Abstract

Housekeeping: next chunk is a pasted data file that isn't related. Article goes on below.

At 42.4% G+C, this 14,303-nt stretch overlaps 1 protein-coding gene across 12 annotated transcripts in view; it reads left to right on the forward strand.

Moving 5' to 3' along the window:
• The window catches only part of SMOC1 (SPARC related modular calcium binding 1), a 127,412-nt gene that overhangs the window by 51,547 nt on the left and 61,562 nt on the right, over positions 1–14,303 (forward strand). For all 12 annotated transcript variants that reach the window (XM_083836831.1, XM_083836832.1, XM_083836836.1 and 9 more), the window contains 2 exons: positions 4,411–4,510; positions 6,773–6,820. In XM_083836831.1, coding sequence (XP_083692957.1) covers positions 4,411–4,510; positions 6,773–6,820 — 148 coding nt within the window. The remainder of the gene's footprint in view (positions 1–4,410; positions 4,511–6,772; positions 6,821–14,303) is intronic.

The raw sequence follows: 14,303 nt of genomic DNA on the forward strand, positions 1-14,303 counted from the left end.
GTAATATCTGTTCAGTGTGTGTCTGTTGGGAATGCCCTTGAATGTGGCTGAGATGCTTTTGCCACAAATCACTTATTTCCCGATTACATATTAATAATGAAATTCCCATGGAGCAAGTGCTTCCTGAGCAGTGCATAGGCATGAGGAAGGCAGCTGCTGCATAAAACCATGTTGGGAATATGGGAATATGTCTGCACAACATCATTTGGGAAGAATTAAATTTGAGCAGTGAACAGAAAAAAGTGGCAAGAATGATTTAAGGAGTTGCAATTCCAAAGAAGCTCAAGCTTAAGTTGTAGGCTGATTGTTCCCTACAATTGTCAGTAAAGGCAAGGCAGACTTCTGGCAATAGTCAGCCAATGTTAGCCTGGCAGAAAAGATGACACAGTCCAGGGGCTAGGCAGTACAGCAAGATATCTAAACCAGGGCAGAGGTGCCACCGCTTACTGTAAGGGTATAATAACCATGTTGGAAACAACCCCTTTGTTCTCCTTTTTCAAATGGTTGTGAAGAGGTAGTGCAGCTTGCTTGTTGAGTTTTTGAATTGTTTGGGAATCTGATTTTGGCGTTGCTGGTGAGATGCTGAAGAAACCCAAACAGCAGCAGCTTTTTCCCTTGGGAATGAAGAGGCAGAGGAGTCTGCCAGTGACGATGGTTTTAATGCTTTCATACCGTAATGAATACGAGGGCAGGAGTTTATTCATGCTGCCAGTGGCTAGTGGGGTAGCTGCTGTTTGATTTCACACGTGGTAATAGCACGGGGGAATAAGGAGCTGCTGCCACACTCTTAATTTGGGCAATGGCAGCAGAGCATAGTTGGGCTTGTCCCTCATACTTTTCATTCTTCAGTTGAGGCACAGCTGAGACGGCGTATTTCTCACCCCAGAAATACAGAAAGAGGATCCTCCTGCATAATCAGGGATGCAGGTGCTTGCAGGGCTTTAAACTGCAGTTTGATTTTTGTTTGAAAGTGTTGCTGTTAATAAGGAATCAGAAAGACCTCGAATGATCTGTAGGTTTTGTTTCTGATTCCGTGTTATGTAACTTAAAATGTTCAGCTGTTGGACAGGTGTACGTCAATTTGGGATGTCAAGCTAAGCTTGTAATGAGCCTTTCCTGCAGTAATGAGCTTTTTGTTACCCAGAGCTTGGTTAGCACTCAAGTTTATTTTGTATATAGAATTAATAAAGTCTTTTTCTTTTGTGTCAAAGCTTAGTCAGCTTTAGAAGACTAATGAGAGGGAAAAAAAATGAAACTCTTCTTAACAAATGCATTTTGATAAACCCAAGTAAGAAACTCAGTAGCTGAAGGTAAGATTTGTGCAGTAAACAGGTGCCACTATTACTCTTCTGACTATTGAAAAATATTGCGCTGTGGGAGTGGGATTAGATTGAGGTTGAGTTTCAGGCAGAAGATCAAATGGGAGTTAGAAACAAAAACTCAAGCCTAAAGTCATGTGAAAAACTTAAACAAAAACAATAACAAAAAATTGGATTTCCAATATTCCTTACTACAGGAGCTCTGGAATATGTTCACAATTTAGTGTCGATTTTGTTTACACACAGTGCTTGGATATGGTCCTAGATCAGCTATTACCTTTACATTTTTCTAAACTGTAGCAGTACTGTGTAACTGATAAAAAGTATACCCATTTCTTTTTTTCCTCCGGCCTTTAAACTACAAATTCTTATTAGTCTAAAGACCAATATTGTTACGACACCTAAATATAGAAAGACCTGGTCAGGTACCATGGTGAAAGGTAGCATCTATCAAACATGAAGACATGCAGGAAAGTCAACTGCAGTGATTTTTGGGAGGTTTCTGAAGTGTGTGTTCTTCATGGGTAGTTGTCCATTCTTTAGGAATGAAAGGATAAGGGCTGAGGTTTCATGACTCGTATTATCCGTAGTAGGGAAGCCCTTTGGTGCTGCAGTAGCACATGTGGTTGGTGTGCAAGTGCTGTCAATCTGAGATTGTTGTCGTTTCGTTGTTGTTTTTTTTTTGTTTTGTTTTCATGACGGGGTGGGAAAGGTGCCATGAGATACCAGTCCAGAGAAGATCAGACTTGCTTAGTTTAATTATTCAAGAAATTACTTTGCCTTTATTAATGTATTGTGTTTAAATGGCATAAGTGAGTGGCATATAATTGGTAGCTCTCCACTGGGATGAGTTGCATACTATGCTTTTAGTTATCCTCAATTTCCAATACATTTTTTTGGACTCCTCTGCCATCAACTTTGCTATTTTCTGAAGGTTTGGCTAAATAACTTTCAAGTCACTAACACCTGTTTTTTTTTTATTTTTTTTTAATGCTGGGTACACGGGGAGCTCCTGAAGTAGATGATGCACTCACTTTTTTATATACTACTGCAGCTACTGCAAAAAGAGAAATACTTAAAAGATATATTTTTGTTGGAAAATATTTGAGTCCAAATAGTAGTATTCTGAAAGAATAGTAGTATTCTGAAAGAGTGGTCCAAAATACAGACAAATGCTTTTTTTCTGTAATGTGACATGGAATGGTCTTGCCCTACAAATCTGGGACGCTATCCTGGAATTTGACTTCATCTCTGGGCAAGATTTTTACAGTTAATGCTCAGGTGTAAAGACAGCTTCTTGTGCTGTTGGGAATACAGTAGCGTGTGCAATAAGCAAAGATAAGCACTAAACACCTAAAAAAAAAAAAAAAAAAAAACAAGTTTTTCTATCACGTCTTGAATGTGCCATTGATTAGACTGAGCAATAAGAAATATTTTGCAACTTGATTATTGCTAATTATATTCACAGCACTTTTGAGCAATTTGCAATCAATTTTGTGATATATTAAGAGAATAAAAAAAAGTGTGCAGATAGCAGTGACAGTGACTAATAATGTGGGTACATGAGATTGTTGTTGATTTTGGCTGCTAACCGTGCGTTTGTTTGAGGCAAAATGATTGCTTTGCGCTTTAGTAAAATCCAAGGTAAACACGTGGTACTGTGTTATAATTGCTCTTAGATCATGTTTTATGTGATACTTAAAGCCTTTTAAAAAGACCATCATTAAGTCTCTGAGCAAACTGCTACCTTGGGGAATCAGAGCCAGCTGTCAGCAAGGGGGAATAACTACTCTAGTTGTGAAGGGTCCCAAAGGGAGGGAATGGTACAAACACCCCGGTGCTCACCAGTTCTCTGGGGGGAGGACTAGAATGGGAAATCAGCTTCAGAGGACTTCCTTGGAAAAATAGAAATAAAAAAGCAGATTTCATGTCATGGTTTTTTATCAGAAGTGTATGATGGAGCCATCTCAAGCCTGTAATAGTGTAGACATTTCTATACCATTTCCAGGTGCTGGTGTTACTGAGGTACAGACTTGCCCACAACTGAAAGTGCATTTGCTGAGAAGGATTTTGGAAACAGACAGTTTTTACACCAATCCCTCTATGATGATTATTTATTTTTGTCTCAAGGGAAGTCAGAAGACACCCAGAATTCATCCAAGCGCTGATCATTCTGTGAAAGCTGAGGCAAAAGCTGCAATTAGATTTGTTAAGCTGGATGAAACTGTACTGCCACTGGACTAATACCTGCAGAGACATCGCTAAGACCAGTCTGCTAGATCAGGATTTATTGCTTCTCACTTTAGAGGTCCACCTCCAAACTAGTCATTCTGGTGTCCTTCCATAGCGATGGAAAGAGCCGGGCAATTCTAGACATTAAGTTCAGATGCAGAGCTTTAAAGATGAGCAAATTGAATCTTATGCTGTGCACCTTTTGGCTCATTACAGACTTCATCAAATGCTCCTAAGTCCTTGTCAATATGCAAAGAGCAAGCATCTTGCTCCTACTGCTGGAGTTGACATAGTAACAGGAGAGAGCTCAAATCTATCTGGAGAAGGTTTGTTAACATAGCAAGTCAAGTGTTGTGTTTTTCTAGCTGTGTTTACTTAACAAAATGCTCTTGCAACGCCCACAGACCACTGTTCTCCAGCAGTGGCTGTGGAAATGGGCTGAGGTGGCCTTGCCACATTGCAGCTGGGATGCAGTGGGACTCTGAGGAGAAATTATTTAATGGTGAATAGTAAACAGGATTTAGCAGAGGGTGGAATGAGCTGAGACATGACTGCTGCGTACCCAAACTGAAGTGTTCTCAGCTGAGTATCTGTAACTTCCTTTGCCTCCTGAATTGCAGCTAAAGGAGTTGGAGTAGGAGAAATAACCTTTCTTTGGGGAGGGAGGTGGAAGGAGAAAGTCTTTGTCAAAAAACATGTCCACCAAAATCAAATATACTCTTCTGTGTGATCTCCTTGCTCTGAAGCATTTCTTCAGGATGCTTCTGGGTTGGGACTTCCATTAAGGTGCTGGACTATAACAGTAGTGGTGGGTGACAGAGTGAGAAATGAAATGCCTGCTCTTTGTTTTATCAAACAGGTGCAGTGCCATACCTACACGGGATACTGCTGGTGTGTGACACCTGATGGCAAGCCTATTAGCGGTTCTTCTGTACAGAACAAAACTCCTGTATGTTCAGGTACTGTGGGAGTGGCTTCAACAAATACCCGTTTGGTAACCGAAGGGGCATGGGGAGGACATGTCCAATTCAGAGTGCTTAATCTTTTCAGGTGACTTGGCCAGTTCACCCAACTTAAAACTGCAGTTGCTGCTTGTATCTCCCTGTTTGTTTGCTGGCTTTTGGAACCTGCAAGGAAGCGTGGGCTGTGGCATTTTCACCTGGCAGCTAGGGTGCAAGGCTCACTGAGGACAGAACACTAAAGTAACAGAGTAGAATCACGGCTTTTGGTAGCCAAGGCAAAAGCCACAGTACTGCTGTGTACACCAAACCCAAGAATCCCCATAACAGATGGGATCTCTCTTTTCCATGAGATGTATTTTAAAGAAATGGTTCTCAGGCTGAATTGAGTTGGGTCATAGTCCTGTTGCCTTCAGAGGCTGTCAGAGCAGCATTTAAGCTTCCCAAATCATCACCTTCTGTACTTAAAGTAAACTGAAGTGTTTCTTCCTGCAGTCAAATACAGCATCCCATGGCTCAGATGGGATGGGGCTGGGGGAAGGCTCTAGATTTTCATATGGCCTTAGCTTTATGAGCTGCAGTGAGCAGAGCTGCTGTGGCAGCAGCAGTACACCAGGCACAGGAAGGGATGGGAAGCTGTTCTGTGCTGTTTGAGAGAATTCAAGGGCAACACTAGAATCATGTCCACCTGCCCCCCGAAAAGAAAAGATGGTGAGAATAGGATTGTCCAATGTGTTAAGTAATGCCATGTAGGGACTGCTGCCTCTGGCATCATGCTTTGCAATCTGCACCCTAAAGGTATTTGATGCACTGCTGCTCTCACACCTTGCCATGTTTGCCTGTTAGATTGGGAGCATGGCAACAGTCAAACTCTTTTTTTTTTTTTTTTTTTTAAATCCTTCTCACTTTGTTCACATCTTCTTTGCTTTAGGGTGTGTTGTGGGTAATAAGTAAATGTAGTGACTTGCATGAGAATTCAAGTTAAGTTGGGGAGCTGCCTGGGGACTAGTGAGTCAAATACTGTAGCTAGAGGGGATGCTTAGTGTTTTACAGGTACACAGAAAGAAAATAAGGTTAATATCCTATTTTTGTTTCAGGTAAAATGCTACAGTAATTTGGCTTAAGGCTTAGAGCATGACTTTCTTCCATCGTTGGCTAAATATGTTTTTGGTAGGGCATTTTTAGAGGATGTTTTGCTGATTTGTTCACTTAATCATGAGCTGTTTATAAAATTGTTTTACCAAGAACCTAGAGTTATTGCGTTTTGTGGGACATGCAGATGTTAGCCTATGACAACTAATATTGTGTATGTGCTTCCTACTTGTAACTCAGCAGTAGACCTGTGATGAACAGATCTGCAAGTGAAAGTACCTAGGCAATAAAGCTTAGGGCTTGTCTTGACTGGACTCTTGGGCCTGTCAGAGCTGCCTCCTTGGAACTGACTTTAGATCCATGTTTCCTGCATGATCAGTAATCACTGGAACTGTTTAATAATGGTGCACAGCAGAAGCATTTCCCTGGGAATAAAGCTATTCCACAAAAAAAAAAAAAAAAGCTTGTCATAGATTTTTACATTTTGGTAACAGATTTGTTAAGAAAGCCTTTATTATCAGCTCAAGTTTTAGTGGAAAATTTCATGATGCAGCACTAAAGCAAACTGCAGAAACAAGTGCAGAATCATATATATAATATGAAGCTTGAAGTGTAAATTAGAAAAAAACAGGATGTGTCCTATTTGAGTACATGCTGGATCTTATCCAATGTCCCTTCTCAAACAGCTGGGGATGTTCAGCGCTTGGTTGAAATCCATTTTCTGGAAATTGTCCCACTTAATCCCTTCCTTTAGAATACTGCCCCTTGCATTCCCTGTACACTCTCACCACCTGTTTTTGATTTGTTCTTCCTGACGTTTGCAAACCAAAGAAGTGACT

An extensive carbonate platform fringed the North Greenland cratonic margin in the Middle Ordovician-early Silurian and was bordered by a steep, erosional bypass escarpment dipping about 45 degrees . In Silurian times a huge, elongate, sand-rich submarine fan developed in the deep-water basin north of the platform, sourced from the rising Caledonian mountain belt to the east. Longitudinal siliciclastic turbidite deposition in the basin was punctuated by coarse-grained carbonate debris flows and turbidity currents derived from the carbonate platform. Four main episodes of carbonate sedimentation are recognized, represented by composite sheets tens of meters thick. Transport mechanisms included rock-fall, grain flow, debris flow, sandy turbidity current, and dilute low-density muddy turbidity current. The four conglomerate units span a period during which the height of the scarp decreased from 1300 to 0 m due to progressive infilling of the basin by turbidites. The carbonate conglomerates deposited when scarp relief was at a maximum primarily record rock-fall and viscous debris flow processes. They form persistent sheets that extended up to 50 km out onto the basin floor, and they constructed significant topographic highs that may have influenced siliciclastic turbidite dispersal patterns in the basin. The youngest conglomerate unit was deposited following foundering of the outer platform and onlap of basinal sediments to the lip of the platform. Debris from carbonate build-ups to the south flowed northwards to be deposited as thick conglomerate beds immediately north of the relict platform scarp. The conglomerates show giant load structures, pronounced pinch-and-swell, indistinct low angle "foreset" bedding, and abrupt snout-like distal wedging out of beds. Such features may have resulted from a change in flow properties on passing over the buried scarp from the lithified outer platform onto rapidly deposited water-rich sandy turbidites. The decrease in scarp height from 1300 to 0 m thus influenced transport mechanisms of carbonate gravity flows, but the overall geometry and organization of the individual base-of-slope units remained unchanged. They all have the character of debris sheets; organized systems, such as fans, are absent.

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